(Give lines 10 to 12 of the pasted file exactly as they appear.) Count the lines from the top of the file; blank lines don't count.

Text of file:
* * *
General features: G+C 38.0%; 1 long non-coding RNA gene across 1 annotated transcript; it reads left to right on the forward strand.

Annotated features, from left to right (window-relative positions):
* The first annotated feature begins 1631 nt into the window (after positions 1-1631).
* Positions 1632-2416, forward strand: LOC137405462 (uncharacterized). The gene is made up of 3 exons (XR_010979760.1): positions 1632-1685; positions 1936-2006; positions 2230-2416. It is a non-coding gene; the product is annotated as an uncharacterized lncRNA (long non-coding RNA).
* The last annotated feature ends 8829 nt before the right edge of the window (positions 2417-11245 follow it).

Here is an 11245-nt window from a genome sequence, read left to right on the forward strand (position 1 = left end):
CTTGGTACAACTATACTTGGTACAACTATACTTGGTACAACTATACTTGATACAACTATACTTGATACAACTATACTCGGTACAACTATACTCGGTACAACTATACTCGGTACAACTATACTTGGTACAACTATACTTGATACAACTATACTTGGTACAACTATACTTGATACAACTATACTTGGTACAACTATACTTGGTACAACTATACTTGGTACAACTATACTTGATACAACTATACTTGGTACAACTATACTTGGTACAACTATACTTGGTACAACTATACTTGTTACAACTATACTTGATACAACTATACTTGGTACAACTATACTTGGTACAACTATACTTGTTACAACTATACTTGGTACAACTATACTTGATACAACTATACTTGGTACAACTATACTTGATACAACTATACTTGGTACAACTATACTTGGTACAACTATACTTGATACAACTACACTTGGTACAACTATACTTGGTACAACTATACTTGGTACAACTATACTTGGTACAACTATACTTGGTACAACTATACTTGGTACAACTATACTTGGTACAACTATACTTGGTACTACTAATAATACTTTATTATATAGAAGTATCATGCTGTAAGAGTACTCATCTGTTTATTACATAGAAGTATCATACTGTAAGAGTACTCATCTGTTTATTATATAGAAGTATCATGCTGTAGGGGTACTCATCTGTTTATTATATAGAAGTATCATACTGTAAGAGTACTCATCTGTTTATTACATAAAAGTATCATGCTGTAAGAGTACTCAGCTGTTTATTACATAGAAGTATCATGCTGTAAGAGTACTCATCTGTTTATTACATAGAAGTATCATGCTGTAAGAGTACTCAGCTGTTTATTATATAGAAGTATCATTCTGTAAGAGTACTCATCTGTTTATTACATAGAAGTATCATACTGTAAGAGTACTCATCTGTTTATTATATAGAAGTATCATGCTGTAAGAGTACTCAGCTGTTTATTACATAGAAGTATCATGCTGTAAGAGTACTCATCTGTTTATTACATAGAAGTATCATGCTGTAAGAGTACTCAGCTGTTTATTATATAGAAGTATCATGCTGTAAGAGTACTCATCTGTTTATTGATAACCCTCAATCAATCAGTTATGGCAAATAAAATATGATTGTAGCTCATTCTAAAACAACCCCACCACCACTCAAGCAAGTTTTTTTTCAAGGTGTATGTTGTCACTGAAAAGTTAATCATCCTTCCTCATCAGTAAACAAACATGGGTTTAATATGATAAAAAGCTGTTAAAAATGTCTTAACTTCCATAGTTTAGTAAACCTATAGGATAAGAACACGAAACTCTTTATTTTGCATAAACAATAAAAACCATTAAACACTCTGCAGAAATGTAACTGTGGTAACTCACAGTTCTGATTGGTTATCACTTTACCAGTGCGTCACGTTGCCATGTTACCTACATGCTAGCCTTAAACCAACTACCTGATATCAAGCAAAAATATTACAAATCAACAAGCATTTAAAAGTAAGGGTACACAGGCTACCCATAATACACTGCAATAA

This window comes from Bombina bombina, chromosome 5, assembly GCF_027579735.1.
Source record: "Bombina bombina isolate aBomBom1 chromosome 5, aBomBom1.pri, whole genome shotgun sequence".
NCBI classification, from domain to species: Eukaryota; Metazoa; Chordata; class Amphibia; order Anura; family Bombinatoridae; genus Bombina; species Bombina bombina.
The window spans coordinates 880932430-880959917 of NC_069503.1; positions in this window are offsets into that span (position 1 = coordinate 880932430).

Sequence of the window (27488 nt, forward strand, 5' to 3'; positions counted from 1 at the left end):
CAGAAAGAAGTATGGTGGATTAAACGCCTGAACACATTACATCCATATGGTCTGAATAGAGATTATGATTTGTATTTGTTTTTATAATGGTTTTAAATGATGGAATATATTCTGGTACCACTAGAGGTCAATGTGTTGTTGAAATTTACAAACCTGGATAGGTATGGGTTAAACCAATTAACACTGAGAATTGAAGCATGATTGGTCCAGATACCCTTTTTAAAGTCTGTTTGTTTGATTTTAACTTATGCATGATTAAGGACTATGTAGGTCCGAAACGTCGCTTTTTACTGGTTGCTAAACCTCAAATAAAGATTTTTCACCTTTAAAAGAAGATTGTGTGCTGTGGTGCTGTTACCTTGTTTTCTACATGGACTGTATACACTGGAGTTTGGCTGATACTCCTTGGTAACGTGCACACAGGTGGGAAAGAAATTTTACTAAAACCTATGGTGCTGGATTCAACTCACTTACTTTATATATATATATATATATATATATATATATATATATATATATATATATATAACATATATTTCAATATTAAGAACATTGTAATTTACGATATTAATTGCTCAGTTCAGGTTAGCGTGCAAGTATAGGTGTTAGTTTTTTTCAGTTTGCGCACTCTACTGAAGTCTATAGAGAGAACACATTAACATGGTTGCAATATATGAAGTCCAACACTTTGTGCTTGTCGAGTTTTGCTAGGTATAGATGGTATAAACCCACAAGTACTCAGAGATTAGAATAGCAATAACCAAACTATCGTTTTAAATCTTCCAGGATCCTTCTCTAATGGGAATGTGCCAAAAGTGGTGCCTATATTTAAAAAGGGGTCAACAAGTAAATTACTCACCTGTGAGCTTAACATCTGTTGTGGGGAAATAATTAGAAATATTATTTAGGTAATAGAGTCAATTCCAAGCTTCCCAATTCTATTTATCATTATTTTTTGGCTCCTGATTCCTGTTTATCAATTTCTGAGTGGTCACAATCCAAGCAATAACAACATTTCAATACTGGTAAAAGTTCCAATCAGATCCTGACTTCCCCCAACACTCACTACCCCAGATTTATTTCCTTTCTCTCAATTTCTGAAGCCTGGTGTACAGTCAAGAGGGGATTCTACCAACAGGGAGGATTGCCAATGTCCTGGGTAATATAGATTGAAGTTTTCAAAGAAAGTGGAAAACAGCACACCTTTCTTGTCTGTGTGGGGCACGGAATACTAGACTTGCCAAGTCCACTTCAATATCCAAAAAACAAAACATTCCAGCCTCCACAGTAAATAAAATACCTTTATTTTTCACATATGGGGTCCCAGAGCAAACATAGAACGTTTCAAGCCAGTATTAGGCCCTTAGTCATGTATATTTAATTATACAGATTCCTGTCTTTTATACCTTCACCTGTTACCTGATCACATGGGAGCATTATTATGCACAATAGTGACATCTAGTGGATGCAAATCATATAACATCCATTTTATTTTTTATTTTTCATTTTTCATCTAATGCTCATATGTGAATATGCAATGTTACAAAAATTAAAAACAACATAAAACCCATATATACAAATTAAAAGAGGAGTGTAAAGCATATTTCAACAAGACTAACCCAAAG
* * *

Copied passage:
NCBI classification, from domain to species: Eukaryota; Metazoa; Chordata; class Amphibia; order Anura; family Bombinatoridae; genus Bombina; species Bombina bombina.
The window spans coordinates 880932430-880959917 of NC_069503.1; positions in this window are offsets into that span (position 1 = coordinate 880932430).

Sequence of the window (27488 nt, forward strand, 5' to 3'; positions counted from 1 at the left end):